Startup Moves Fibers, not Mountains

German startup AIFOtec claims to have a nifty way of making small optical switches based on moving fibers

August 29, 2001

3 Min Read
Startup Moves Fibers, not Mountains

German startup AIFOtec AG is eschewing the exotic and sticking with simple designs, at least when it comes to optical switches.

In an announcement today, the startup revealed how its 1x2 fiber optic switch works (see AIFOtec Makes a Switch).

AIFOtec is building optical switches that are ideally suited to protection switching, it says. It meets the basic criteria for this application, having low optical losses and the ability to switch in a few milliseconds. There's another reason the switch is particularly well suited to protection switching -- it is based on a "latching" design. In other words, it doesn't require any power to stay switched.

The market for wee switches like these is thought to be worth more than the market for large "matrix" switches -- ones with multiple input and output ports -- at least for the next five years, according to a study by ElectroniCast Corp. (see Optical Switches: $16 Billion Worth?).

The mechanism of AIFOtec's switch is based on -- shock! horror! -- bulk optics. The input fiber sits in a carriage containing a magnet, and each output fiber has a solenoid next to it. When voltage is applied to one of the solenoids, it attracts the magnet and moves the fiber. Light then passes directly from input fiber to output fiber.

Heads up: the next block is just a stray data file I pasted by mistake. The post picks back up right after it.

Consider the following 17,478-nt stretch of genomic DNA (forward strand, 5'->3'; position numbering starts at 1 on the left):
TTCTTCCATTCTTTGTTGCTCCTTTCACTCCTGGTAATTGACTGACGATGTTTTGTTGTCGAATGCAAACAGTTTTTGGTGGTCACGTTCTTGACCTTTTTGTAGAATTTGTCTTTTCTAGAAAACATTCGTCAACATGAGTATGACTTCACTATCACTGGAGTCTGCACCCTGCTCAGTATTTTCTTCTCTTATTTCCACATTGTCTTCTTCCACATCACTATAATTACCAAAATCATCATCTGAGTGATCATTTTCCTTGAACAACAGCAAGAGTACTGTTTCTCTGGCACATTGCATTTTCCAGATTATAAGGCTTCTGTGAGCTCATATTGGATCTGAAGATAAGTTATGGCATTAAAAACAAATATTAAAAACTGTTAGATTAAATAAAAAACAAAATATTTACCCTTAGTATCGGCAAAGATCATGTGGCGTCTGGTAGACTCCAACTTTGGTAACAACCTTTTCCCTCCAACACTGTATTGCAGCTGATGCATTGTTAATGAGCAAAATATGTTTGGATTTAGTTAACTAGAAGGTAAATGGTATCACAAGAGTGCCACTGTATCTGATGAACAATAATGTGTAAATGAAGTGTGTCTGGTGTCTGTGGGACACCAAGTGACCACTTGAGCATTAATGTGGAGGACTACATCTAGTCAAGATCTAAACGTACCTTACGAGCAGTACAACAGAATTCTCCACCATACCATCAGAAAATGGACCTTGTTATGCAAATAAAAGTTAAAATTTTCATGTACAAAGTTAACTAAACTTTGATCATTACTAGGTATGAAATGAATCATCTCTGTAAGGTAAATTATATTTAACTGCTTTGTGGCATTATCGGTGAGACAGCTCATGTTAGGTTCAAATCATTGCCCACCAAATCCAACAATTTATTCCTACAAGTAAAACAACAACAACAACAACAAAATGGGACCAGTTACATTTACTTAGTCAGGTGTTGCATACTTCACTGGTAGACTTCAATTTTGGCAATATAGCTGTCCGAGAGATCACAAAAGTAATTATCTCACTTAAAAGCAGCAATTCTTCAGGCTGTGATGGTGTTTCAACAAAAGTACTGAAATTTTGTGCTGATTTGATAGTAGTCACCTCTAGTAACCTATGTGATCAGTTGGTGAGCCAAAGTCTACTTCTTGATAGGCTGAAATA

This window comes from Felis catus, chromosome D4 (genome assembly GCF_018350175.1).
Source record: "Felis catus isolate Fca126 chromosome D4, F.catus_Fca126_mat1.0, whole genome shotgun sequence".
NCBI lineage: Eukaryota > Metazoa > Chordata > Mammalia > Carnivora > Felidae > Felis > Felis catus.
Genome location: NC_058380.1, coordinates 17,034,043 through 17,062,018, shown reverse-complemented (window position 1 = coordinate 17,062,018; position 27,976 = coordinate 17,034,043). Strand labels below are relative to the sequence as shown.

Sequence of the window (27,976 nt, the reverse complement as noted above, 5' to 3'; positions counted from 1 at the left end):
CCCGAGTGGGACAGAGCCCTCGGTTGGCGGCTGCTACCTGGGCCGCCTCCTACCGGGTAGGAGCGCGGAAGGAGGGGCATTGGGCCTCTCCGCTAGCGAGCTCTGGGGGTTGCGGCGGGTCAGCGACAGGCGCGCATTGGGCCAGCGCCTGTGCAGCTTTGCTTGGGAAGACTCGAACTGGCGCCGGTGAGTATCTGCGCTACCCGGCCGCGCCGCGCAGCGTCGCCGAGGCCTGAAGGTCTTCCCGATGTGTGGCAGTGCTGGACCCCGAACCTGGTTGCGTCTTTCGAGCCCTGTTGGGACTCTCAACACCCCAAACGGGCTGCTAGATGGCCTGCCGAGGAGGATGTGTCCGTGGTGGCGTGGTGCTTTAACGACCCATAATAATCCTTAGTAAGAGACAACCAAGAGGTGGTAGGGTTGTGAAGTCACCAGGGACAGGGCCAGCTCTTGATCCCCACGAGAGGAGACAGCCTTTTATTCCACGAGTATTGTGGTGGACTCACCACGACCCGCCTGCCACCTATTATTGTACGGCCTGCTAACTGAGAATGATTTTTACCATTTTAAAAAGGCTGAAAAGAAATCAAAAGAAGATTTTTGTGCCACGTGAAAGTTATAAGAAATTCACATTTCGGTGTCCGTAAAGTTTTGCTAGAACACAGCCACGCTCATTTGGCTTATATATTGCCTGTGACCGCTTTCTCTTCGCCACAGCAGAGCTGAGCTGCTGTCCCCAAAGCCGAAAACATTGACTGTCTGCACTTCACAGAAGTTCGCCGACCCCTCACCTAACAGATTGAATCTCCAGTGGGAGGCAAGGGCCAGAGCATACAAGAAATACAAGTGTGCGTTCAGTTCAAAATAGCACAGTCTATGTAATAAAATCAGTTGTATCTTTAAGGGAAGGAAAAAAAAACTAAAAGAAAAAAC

Latching is achieved because the magnet sticks to the iron core of the solenoid, even if the voltage is removed. The fiber can only be moved again by energizing the other solenoid.

The challenging part of the design lies in the alignment of the input and output fibers. To keep losses low, the fibers need to be aligned to within about 2 microns laterally, and within 1.7 degrees in angle. This is achieved by using micromachined V-grooves. Also, the entire assembly is immersed in an index matching fluid. The result: Loss is guaranteed to be less than 1 dB, the company claims.

It doesn't sound revolutionary, but AIFOtec claims that the customers sampling it are very happy. The proposed price of the device is $300 per unit in quantities of "thousands", according to Ron Fulton, director of technical marketing for AIFOtec's U.S. subsidiary.

The main competitors for AIFOtec's switch will be the manufacturers of optomechanical switches like JDS Uniphase Inc. (Nasdaq: JDSU; Toronto: JDU). To really make its mark, AIFOtec will have to deliver a higher performance and lower cost, compared to incumbent switches, says one industry insider who did not wish to be named.

Bulk optics appears to be enjoying a bit of a revival on the quiet. Several startups are trying to cash in on the optical switching market with higher performance versions of this crusty old technology. Optoplex Corp. is a case in point. It makes tunable optical add/drop modules based on moving fibers.

Another example is Creo Products Inc. (Nasdaq: CREO; Toronto: CRE), which, like AIFOtec, is using magnets to move fibers -- in this instance in combination with lenses to make an optical crossconnect (see From Graphics to Optics).

Other companies are trying to replicate moving fiber technology on a smaller scale, using flexible waveguides attached to a semiconductor or glass wafer. Opsitech in France and OlanTech in Korea are both pursuing this approach.

— Pauline Rigby, Senior Editor, Light Reading

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